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journal lists have been kidnapped and rebels are criticized because they have not been able to have an alternative government on the ground to take control of these territories and improve the lives of civilians living there. >> we thank you, we are live in the lebanese capitol. 19 policemen have been injured in cairo after supporters of football club turned on them, at the airport they fired tear gas and bullets in the air to disburse fans known as the altras and used fireworks and are known for large protests in the past and demonstrated at various times during egypts political instability. 111 people are known to have died during a stampede at the hindu festival in india and thousands are going to a temple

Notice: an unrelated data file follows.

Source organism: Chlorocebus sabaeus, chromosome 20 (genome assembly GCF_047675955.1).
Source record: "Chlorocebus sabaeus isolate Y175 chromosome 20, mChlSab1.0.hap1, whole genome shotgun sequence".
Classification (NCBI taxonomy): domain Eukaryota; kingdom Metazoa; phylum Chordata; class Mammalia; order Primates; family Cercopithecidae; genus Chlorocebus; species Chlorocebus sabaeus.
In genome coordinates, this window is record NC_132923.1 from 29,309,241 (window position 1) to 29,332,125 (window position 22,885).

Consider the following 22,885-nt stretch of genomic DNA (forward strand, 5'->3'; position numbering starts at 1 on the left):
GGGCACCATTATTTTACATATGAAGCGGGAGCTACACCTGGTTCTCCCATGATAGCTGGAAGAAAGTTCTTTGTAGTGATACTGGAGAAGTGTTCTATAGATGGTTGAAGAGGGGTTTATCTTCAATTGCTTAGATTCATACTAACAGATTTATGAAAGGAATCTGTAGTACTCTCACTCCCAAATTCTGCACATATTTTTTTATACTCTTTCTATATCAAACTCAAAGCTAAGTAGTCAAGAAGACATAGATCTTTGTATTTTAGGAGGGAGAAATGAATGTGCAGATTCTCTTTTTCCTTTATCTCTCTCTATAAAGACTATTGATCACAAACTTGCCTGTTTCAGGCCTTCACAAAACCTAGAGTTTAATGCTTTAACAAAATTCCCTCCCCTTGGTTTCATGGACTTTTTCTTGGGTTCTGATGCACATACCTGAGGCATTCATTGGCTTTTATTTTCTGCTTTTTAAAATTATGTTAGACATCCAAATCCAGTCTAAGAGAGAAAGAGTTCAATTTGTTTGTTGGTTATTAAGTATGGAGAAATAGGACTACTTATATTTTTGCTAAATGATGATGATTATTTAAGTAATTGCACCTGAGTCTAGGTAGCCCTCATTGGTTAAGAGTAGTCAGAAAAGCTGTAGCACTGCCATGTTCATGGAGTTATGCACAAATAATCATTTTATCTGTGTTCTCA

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and say people panicked after rumors spread that the bridge was about to collapse. seven years ago 50 people were crushed to death crossing the same river. let's talk to that district and bring us up to date with the very latest you are hearing. >> well, we spoke to the director general of police and he denied that the government, sorry the police were responsible for the stampede. however, he did say that there were only 100 police officers on duty at the site behind me where the temple is. now, these hundred police officers would have to have been dealing with crowds of hundreds of thousands of pilgrims and 20 people were on a bridge and there was a rumor that the bridge was about to collapse, this caused panic among the